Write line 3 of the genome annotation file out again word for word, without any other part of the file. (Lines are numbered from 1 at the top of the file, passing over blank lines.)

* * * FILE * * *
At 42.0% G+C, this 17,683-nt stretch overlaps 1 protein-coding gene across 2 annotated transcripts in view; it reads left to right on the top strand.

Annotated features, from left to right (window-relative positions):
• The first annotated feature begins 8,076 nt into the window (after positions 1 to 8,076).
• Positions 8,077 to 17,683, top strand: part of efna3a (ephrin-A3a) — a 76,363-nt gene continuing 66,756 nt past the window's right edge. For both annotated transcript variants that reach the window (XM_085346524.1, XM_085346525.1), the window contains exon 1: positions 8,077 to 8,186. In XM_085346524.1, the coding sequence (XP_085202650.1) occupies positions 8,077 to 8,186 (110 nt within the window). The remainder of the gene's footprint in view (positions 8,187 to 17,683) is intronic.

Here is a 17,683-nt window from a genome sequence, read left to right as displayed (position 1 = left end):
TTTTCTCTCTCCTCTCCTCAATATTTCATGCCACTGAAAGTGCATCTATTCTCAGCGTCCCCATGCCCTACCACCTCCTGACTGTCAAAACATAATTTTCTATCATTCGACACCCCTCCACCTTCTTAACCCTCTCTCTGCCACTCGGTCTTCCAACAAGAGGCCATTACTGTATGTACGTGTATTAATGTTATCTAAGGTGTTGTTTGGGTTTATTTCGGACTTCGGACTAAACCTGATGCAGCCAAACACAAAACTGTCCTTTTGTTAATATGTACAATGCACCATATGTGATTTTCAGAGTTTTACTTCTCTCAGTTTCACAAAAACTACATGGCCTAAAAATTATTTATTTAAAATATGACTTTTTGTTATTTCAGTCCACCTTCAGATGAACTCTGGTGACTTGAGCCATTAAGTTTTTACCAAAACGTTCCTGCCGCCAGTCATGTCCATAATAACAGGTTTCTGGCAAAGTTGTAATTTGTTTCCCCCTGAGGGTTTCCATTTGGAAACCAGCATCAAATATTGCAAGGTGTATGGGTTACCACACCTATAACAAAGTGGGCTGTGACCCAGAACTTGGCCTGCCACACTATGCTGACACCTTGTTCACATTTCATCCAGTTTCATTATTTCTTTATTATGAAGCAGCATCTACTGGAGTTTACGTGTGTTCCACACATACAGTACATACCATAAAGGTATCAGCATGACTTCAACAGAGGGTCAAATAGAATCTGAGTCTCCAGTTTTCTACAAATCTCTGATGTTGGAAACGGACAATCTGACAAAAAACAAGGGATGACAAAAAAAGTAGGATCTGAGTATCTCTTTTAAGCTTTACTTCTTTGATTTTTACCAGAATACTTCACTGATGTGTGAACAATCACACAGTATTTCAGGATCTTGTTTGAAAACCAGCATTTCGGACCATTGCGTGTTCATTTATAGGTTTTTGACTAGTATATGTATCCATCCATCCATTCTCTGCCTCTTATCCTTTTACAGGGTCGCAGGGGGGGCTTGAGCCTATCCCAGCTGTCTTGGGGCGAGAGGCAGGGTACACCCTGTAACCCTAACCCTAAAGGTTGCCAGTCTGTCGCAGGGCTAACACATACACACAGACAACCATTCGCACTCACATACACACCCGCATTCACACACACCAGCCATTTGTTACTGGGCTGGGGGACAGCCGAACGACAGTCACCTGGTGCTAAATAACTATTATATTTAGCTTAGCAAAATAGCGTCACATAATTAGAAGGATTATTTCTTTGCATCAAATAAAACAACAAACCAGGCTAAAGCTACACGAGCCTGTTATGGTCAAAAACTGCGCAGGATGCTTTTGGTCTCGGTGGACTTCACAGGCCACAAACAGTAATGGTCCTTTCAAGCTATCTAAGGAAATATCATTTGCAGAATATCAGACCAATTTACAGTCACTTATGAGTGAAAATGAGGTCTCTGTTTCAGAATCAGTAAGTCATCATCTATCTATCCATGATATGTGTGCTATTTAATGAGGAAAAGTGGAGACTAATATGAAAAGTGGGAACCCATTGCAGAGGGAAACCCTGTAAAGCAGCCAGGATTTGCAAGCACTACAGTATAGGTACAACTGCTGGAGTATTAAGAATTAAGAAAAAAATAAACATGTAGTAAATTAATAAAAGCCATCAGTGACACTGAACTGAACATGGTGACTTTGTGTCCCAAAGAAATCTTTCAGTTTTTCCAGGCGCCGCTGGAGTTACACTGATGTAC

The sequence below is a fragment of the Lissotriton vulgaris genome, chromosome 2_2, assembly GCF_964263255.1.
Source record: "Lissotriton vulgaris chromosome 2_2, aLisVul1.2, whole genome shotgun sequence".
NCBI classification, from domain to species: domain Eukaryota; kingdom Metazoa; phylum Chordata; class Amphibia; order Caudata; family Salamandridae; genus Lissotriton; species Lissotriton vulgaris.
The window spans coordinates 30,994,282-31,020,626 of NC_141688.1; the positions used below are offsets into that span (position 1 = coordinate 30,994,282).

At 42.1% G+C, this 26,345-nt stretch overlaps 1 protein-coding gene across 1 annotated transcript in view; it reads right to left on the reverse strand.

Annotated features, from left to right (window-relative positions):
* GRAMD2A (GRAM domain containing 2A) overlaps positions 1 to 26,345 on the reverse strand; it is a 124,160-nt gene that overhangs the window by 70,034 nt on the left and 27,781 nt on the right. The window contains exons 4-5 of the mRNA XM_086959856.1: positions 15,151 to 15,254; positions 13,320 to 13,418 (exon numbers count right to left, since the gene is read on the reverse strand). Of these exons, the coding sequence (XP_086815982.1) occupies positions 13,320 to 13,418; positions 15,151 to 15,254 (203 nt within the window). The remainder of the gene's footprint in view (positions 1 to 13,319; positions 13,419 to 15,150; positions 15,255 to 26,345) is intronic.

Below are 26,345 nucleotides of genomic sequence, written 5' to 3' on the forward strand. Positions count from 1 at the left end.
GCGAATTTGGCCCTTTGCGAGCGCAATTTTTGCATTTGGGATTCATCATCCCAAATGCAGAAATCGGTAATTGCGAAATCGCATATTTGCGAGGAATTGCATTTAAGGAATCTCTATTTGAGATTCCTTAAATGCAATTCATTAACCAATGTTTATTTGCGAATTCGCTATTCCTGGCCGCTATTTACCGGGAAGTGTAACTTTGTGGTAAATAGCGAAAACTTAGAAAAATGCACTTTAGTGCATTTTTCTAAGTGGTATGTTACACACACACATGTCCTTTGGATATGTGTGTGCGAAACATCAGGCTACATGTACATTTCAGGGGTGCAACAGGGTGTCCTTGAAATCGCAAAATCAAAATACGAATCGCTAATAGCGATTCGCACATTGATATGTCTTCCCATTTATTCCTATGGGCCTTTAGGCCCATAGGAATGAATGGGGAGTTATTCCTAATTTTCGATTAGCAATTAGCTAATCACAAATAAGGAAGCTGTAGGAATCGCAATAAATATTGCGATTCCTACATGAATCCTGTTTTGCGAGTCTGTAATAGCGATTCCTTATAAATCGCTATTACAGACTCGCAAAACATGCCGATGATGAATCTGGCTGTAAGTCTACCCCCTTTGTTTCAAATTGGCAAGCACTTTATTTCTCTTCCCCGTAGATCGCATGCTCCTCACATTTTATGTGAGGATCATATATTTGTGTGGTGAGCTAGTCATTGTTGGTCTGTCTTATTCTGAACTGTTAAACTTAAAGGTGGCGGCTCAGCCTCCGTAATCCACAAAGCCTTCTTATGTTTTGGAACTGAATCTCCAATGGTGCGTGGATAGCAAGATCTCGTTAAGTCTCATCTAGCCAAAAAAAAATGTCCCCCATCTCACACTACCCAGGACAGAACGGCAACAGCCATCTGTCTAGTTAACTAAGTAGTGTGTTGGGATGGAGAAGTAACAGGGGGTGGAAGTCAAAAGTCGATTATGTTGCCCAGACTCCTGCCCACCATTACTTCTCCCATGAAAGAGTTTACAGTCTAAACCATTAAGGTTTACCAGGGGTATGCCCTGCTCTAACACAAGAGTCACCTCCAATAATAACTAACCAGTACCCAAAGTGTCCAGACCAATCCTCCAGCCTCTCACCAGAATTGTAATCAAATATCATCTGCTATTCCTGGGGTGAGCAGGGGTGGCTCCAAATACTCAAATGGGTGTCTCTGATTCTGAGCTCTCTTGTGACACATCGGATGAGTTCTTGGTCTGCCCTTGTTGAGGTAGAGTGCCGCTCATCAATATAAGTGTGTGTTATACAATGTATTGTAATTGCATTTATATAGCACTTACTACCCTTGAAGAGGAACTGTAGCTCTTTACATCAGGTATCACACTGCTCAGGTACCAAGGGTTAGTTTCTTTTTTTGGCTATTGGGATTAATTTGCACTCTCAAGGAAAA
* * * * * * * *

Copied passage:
• The first annotated feature begins 8,076 nt into the window (after positions 1 to 8,076).